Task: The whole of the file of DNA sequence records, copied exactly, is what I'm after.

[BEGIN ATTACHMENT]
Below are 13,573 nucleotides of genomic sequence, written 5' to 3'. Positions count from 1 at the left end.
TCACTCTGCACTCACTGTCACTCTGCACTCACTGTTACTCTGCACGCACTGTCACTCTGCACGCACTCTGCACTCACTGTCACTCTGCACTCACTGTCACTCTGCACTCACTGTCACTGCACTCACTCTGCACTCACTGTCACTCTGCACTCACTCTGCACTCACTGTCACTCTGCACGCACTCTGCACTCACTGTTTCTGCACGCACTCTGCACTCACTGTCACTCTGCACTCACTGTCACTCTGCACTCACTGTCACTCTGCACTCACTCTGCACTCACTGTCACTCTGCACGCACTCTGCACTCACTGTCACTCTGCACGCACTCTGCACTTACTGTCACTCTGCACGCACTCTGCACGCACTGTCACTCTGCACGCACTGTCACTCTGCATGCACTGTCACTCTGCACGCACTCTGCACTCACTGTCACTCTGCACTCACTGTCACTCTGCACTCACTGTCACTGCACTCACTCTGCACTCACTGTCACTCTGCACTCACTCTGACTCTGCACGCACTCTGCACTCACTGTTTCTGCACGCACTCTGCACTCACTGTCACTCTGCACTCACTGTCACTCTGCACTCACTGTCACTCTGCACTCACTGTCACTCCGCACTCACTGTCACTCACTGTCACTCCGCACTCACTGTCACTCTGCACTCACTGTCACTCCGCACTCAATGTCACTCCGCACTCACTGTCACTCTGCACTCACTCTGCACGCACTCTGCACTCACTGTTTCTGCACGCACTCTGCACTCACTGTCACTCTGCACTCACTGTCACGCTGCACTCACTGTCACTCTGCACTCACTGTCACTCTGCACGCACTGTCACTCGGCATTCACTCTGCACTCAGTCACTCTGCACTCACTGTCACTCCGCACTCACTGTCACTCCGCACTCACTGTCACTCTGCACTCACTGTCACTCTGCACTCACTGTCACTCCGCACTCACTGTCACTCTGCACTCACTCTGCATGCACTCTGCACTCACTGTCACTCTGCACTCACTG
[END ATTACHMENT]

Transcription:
Below are 13,573 nucleotides of genomic sequence, written 5' to 3'. Positions count from 1 at the left end.
TCACTCTGCACTCACTGTCACTCTGCACTCACTGTTACTCTGCACGCACTGTCACTCTGCACGCACTCTGCACTCACTGTCACTCTGCACTCACTGTCACTCTGCACTCACTGTCACTGCACTCACTCTGCACTCACTGTCACTCTGCACTCACTCTGCACTCACTGTCACTCTGCACGCACTCTGCACTCACTGTTTCTGCACGCACTCTGCACTCACTGTCACTCTGCACTCACTGTCACTCTGCACTCACTGTCACTCTGCACTCACTCTGCACTCACTGTCACTCTGCACGCACTCTGCACTCACTGTCACTCTGCACGCACTCTGCACTTACTGTCACTCTGCACGCACTCTGCACGCACTGTCACTCTGCACGCACTGTCACTCTGCATGCACTGTCACTCTGCACGCACTCTGCACTCACTGTCACTCTGCACTCACTGTCACTCTGCACTCACTGTCACTGCACTCACTCTGCACTCACTGTCACTCTGCACTCACTCTGACTCTGCACGCACTCTGCACTCACTGTTTCTGCACGCACTCTGCACTCACTGTCACTCTGCACTCACTGTCACTCTGCACTCACTGTCACTCTGCACTCACTGTCACTCCGCACTCACTGTCACTCACTGTCACTCCGCACTCACTGTCACTCTGCACTCACTGTCACTCCGCACTCAATGTCACTCCGCACTCACTGTCACTCTGCACTCACTCTGCACGCACTCTGCACTCACTGTTTCTGCACGCACTCTGCACTCACTGTCACTCTGCACTCACTGTCACGCTGCACTCACTGTCACTCTGCACTCACTGTCACTCTGCACGCACTGTCACTCGGCATTCACTCTGCACTCAGTCACTCTGCACTCACTGTCACTCCGCACTCACTGTCACTCCGCACTCACTGTCACTCTGCACTCACTGTCACTCTGCACTCACTGTCACTCCGCACTCACTGTCACTCTGCACTCACTCTGCATGCACTCTGCACTCACTGTCACTCTGCACTCACTG